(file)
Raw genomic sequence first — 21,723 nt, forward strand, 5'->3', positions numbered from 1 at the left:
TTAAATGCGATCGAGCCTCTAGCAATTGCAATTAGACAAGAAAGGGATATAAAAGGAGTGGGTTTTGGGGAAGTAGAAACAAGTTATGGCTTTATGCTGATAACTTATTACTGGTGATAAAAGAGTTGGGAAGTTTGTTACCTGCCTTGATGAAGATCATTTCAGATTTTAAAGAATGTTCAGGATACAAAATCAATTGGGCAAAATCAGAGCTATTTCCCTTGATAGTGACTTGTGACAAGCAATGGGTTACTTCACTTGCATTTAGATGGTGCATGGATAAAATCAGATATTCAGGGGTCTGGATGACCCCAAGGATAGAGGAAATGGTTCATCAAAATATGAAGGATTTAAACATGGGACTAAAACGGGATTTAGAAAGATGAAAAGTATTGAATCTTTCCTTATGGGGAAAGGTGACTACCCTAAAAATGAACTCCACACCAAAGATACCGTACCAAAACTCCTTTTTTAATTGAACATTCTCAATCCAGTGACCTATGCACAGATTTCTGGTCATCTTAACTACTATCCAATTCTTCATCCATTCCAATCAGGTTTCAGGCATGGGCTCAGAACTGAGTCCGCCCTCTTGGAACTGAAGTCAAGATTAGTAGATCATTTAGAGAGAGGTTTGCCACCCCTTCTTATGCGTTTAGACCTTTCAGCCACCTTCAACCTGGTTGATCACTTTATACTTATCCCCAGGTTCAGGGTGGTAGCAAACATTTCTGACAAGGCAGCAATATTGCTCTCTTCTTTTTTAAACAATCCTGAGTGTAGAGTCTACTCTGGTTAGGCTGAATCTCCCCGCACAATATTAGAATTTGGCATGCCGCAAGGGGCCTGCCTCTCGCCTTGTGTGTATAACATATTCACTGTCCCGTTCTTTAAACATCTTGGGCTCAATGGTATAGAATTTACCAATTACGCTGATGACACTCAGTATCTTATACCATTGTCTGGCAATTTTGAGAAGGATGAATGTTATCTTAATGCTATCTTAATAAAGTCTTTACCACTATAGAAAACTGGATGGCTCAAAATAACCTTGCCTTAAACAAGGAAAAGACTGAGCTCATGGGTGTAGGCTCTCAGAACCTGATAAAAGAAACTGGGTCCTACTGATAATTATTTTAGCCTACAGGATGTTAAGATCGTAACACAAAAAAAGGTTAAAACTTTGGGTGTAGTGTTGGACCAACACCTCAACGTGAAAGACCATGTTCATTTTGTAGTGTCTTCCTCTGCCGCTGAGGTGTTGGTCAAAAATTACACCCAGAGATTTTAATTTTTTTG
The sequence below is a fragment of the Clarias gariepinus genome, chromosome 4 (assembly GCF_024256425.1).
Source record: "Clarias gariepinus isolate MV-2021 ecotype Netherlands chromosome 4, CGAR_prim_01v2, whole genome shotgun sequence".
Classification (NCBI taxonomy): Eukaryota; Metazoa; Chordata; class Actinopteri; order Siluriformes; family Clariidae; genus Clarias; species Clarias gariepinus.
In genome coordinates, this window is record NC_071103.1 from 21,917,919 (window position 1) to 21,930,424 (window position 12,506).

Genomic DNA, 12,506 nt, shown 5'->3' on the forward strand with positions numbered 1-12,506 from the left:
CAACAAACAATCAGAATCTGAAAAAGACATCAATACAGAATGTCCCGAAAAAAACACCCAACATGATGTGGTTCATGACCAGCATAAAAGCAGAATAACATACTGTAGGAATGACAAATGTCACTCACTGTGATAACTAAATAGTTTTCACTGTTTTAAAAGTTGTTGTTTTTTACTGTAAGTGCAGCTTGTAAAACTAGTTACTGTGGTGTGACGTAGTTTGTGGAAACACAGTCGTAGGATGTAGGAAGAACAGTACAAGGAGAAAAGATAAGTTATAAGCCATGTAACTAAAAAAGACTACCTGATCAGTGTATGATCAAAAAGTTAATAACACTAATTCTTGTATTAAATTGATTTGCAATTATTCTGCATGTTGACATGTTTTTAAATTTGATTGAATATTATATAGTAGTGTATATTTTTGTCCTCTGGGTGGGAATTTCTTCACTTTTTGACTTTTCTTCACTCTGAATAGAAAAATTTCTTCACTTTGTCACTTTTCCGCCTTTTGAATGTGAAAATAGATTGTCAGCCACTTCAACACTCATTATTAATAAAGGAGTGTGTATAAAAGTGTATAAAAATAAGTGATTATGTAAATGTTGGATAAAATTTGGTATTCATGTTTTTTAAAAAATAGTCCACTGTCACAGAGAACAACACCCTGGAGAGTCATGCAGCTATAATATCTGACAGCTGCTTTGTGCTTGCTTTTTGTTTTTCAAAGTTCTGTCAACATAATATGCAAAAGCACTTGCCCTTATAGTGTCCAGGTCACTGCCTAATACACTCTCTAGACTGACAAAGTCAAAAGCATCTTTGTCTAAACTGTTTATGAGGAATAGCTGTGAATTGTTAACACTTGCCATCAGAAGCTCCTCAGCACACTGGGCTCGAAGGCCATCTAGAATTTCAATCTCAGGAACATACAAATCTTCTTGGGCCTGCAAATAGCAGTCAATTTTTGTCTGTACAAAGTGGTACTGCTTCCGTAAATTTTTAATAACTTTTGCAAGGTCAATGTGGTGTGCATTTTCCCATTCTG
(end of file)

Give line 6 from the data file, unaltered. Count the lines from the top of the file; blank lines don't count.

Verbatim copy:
In genome coordinates, this window is record NC_071103.1 from 21,917,919 (window position 1) to 21,930,424 (window position 12,506).